Maybe its nothing… maybe its just to get a few more gone. I doubt it. The waiting game is horrible.

  3. Elizabeth

    Yes, it is true..AT&T is under-going lay-offs and a huge re-org at this time. I am a wireline account manager and I have already seen some of my teammates let go in the past month with the ’60 day notices’. Nobody has a clue what region we will support, what our accounts will be, who we will report to..and most importantly if we will keep our jobs. We are urged to “not lose focus” and are advised to not be distracted by the “rumours” and speculation….which is absolutely absurd. We have been given very limited information (other than “I know what you know” from our manager) and receive new re-org announcements on a weekly basis. The goal is to have the new organizational structure in place by January 2009 so I am sure we will all find out if we have jobs within the next few weeks…awesome! As an employee of less than 2 years and this being my first couple of years in the workforce..I am now understanding how wonderful “Corporate America” is.

  4. Mary Brinkman

    I talked to my AT&T pals last night, and found out that the layoffs have begun. AT&T this week is giving what they call “60-day letters” to over 100 non-union employees, in addition to a handful that went out about two months ago. The “60-day letter” gives the recipient 60 days to find another job within the company, or leave.

    In addition, AT&T is getting rid of more of the workforce by a sneakier means. Last February, a number of AT&T employees were transitioned to Amdocs. Now, Amdocs is laying off some of those former-AT&T-employees now, and some later in November.

    To make it even more interesting, a few days before the layoffs were announced, Thaddeus Arroyo, Chief Information Technology Officer, sent every person in his organization an engraved crystal paperweight, celebrating AT&T’s recent IT achievements. One of my friends shopped around, and reported that the wholesale cost of the paperweight was probably about $22 per person. With over 500 people in Arroyo’s organization, that’s an interesting purchase, in light of the recent cuts (over 70 in Arroyo’s organization) and the emphasis on reducing paper in the workplace.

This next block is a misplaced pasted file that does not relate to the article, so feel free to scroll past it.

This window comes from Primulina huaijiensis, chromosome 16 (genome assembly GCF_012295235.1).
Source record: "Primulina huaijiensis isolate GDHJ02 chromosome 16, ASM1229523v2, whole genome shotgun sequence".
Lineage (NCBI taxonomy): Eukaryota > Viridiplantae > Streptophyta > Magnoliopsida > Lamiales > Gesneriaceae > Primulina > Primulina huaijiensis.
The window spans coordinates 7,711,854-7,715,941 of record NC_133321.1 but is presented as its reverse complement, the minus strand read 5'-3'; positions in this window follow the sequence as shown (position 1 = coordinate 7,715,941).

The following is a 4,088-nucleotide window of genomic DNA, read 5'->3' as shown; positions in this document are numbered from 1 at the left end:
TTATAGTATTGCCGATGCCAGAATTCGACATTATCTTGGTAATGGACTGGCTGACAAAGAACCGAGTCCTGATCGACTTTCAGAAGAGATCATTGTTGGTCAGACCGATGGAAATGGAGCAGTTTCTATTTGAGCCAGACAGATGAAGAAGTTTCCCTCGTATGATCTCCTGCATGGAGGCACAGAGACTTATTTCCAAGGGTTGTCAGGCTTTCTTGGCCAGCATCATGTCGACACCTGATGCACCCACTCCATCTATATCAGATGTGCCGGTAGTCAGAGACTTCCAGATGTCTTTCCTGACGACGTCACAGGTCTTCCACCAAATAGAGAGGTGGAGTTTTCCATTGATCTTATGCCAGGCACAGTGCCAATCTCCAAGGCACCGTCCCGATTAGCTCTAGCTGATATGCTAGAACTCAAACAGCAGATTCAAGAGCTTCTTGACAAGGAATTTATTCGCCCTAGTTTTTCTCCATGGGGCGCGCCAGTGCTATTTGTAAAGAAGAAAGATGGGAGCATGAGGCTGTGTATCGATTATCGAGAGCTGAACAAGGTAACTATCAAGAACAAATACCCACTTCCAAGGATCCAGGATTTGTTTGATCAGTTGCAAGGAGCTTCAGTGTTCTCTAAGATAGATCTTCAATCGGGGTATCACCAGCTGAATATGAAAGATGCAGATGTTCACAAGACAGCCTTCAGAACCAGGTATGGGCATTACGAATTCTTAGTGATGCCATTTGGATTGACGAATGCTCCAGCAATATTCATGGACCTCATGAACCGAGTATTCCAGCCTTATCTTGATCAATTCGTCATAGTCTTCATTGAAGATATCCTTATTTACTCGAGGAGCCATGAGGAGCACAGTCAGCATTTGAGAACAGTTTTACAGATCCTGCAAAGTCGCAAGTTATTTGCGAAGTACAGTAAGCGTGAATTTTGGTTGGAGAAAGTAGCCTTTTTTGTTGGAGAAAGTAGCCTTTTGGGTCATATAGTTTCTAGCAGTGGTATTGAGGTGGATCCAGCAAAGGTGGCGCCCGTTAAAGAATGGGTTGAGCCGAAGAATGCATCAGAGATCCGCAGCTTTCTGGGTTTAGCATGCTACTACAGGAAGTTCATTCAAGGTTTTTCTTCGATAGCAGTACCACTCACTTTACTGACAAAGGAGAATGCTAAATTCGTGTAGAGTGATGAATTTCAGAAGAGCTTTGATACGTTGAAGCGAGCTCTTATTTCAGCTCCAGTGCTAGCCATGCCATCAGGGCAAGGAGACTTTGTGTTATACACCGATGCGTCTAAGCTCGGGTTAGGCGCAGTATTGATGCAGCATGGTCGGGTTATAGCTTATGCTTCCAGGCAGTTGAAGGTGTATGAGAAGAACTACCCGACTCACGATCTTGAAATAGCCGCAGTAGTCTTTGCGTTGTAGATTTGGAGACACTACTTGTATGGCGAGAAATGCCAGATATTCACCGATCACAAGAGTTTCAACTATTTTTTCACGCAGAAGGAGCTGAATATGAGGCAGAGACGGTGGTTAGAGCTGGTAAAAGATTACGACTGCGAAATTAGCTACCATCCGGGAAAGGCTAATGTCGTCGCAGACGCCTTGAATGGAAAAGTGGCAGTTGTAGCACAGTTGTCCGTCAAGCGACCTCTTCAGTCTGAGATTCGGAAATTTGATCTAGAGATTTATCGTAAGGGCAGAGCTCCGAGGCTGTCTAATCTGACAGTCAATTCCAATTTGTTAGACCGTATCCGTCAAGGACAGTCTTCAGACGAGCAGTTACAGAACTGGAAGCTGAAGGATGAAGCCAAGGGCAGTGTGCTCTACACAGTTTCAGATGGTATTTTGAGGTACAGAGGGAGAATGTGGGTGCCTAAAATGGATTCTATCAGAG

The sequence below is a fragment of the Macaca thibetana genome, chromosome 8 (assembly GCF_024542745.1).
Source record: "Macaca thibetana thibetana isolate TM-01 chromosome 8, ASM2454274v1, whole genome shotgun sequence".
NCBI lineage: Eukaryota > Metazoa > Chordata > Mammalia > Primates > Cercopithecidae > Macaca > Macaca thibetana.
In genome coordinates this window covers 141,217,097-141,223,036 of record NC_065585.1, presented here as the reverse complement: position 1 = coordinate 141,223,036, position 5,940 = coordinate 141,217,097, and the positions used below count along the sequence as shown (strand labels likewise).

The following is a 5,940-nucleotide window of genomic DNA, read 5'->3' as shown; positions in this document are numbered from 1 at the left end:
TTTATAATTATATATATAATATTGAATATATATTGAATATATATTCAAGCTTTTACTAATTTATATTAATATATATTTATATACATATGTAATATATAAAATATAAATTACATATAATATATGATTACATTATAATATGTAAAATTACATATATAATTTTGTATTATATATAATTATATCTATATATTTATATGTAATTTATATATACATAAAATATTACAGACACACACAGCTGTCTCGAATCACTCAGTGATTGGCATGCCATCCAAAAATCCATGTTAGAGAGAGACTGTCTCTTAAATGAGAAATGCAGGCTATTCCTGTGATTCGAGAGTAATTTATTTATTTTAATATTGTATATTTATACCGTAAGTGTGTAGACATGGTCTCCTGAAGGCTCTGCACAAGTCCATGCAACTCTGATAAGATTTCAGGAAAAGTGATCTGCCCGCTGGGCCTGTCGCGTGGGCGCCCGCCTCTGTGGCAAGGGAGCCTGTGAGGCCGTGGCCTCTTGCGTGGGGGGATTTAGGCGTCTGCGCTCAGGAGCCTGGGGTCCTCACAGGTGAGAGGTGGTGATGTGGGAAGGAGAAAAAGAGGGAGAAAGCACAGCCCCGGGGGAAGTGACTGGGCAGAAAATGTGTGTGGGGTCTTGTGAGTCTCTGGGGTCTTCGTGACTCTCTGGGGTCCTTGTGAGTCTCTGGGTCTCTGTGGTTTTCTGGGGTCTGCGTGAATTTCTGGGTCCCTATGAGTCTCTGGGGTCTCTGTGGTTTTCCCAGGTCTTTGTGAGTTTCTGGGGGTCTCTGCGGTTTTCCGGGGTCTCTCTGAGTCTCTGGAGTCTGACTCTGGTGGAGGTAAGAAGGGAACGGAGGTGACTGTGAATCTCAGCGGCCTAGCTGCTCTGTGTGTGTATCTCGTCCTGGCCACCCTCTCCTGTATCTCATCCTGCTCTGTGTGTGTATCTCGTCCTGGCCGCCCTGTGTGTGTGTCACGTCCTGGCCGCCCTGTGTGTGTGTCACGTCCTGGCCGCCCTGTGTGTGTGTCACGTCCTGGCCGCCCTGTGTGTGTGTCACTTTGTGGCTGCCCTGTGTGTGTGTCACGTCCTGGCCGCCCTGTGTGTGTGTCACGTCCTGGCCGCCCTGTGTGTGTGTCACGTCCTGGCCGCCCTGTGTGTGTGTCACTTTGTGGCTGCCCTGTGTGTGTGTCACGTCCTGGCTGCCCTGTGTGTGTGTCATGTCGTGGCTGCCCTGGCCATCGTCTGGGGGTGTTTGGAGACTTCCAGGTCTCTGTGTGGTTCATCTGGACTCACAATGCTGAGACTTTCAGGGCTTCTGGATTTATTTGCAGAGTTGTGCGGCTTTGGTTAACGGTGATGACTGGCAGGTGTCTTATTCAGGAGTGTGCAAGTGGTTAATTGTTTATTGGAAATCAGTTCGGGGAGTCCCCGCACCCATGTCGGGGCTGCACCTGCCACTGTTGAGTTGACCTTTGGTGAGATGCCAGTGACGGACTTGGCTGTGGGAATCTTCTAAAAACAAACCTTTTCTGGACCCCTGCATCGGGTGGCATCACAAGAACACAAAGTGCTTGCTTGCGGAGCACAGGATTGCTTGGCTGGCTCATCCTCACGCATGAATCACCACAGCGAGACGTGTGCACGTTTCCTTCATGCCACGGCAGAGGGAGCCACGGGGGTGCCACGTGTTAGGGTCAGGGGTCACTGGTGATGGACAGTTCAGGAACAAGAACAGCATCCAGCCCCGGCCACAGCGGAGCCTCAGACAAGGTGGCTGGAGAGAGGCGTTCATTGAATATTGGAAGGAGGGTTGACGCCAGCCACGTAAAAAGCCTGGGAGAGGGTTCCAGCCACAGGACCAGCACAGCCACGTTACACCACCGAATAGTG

Happy Halloweeen and Merry Christmas to all!

  5. “the phone companies have a hard time attracting customers to their triple-play bundles because of speed issues on DSL lines”

    Uh, no. The phone companies have a hard time attracting (and keeping) customers because of their SADISTIC PRICING SCHEMES.

    Just last month, my father FIRED AT&T because the price of his triple-play subscription had reached $178/mo. How absurd a price for something offered for less by the competition! AT&T: You reap what you sow. RIP.

  6. unknown

    Well there reducing DSL employees already. About 100 or more have retired or been told to find a job elsewhere in the company. It’s sad when it affects you. And to think a few years earlier they had valet parking on the building because they crammed too many employees in a building designed for less. That was when DSL was booming. Now AT&T is not longer a good place to work for. The company has become a work to miss the reductions company. But then again since 1984 AT&T has been that…